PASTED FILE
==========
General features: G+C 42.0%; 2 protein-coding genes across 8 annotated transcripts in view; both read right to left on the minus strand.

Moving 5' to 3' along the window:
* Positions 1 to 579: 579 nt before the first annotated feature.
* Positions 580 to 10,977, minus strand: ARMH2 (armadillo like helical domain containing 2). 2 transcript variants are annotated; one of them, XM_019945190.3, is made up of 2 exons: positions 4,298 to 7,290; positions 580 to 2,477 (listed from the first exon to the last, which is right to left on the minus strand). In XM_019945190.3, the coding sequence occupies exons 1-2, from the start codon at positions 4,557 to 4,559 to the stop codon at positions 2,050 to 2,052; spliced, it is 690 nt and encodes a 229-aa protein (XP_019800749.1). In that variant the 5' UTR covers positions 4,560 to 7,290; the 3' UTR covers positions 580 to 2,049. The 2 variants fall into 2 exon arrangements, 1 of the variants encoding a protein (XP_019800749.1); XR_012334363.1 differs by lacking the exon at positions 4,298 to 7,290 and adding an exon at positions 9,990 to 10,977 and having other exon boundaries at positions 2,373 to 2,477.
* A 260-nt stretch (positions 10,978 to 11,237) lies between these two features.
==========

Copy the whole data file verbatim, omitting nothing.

General features: G+C 42.0%; 2 protein-coding genes across 8 annotated transcripts in view; both read right to left on the minus strand.

Moving 5' to 3' along the window:
* Positions 1 to 579: 579 nt before the first annotated feature.
* Positions 580 to 10,977, minus strand: ARMH2 (armadillo like helical domain containing 2). 2 transcript variants are annotated; one of them, XM_019945190.3, is made up of 2 exons: positions 4,298 to 7,290; positions 580 to 2,477 (listed from the first exon to the last, which is right to left on the minus strand). In XM_019945190.3, the coding sequence occupies exons 1-2, from the start codon at positions 4,557 to 4,559 to the stop codon at positions 2,050 to 2,052; spliced, it is 690 nt and encodes a 229-aa protein (XP_019800749.1). In that variant the 5' UTR covers positions 4,560 to 7,290; the 3' UTR covers positions 580 to 2,049. The 2 variants fall into 2 exon arrangements, 1 of the variants encoding a protein (XP_019800749.1); XR_012334363.1 differs by lacking the exon at positions 4,298 to 7,290 and adding an exon at positions 9,990 to 10,977 and having other exon boundaries at positions 2,373 to 2,477.
* A 260-nt stretch (positions 10,978 to 11,237) lies between these two features.